As with Bryden Wood, the technology development at Foster+Partners had been described in detail in an earlier AECbytes article from Aug 2020 which was authored by Han Shi, Head of BIM & Design Systems at the firm. At the WA100 event, the current state of the art was presented by Martha Tsigkari, Senior Partner and Head of Applied R&D at the firm. Not surprisingly, it is advancing at a rapid pace with many new tools that have been developed and that are being implemented on projects. The overall attitude to technology at Foster+Partners is that technology is not a challenge but a possibility, and it allows these possibilities to then become realities.
Some of the recent technologies being developed and implemented at the firm include Interactive Physical Modelling, which links a physical model to a digital model such that by tracking the physical model as it is manipulated in real time, key performance metrics can be calculated on the linked digital model. This allows intuitive yet informed decision making, and it was one of the key technologies used by the firm to create performance-driven designs (Figure 10).
Other custom tools developed by Foster+Partners include Thalia, which is not only a collaborative design system considering metrics such as daylight, views, sound, sunlight, CFD, etc., but can also analyze soft criteria such as occupant well-being (Figure 11); Cyclops, which uses GPU computing to be able to interactively visualize large design projects and analyze aspects such as views very quickly (Figure 12); Hydra, which is a generative program for urban design creating hundreds of design options satisfying specified daylighting, connectivity, views, and other criteria, of which the most promising are selected for further exploration (Figure 13); and Hermes, an interoperability solution that can automatically propagate a design change to all design disciplines instead of requiring each of them to recalculate, redesign, and recreate their disciplinary models individually (Figure 14).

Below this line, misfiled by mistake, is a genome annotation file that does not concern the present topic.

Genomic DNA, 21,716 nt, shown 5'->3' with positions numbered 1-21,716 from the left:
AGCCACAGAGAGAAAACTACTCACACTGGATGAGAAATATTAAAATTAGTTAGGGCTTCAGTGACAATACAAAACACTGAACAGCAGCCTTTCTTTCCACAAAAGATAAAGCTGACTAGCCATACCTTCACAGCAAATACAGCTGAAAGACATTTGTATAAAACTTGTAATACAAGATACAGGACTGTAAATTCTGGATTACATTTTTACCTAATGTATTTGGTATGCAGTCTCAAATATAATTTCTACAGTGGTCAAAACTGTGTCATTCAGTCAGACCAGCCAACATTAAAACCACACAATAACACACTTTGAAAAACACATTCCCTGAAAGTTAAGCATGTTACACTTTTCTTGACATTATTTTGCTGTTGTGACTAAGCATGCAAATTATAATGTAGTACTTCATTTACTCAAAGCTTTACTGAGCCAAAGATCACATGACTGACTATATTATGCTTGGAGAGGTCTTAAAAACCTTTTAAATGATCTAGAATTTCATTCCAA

It was very informative to hear about the latest technology developments at some of the largest design firms in the world. While there is only so much that technology can do in terms of addressing the challenges facing the AEC industry — even having the smartest tool does not guarantee a good design — it can certainly help where there is the talent and the will.
Lachmi Khemlani is founder and editor of AECbytes. She has a Ph.D. in Architecture from UC Berkeley, specializing in intelligent building modeling, and consults and writes on AEC technology. She can be reached at firstname.lastname@example.org.